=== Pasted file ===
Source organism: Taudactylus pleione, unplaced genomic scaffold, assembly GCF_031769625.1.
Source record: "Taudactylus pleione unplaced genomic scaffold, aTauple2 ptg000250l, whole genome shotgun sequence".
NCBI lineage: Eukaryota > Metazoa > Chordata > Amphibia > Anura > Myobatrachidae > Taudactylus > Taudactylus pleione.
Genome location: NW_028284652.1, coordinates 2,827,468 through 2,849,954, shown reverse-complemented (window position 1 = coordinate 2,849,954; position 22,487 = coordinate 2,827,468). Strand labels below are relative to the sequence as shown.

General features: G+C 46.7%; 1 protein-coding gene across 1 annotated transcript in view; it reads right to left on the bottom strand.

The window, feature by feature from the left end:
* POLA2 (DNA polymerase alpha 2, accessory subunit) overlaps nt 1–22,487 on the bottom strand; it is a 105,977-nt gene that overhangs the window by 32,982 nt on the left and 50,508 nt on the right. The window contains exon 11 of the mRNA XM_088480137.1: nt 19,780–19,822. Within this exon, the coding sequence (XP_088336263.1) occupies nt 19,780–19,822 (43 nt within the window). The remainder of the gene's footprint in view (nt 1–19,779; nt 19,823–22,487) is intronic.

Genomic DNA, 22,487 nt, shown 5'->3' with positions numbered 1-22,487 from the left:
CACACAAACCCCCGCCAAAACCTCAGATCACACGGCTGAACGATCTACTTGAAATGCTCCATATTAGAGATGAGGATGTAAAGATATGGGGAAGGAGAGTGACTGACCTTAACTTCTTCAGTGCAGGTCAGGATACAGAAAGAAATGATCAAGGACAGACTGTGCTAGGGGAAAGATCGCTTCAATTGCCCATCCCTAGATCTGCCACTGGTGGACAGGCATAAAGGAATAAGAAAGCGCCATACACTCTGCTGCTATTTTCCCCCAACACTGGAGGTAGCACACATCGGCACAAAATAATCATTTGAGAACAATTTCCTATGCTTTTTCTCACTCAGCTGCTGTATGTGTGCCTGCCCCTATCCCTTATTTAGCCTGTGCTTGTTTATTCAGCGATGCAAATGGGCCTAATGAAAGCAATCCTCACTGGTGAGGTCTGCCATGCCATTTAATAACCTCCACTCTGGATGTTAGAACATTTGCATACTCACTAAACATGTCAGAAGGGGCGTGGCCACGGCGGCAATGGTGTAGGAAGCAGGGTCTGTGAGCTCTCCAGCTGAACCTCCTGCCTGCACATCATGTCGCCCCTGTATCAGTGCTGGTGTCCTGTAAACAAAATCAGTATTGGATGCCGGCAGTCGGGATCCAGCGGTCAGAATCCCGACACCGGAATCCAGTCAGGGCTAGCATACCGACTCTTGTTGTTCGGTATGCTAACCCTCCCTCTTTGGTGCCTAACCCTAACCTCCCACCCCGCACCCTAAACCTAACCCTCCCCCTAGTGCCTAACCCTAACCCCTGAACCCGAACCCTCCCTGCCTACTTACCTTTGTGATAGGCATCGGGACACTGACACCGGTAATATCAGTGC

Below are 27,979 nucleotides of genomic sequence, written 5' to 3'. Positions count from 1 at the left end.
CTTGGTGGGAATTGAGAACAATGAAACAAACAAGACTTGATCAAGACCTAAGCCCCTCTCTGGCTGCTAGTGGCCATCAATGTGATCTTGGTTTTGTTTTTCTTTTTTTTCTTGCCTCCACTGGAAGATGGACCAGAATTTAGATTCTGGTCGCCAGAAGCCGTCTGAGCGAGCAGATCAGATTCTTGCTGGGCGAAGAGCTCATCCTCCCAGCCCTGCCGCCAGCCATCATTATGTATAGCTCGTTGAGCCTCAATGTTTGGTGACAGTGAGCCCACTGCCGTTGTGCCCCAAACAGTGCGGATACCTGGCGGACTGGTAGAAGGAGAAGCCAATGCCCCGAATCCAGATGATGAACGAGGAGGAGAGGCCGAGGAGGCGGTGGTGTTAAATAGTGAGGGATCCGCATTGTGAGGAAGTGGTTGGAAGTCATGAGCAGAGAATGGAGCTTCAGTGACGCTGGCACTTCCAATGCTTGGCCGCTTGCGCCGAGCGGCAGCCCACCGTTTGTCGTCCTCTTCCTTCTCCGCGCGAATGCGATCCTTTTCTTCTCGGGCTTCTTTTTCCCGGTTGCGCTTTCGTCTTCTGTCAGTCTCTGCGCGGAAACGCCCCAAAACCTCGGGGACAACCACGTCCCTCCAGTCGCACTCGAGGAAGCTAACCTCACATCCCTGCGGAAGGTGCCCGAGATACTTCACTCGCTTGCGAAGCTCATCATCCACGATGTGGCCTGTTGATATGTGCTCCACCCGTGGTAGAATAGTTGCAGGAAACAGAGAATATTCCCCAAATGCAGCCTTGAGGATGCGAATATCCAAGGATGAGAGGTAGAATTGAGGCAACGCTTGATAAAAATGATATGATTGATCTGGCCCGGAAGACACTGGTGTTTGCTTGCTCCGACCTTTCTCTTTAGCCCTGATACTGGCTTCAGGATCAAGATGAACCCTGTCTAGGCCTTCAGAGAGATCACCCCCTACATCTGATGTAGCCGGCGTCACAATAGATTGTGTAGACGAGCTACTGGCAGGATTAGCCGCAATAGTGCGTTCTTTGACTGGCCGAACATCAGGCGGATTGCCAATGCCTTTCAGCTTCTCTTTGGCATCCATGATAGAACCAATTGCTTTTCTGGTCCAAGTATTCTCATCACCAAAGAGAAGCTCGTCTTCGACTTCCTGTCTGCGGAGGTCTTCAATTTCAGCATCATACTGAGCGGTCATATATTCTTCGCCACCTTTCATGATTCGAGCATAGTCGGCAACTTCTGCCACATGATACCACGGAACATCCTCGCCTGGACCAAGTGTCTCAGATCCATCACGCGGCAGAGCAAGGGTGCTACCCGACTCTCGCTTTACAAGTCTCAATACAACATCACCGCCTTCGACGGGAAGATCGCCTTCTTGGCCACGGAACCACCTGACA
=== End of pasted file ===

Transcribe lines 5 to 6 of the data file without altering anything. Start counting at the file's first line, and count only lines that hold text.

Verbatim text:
General features: G+C 46.7%; 1 protein-coding gene across 1 annotated transcript in view; it reads right to left on the bottom strand.

The window, feature by feature from the left end: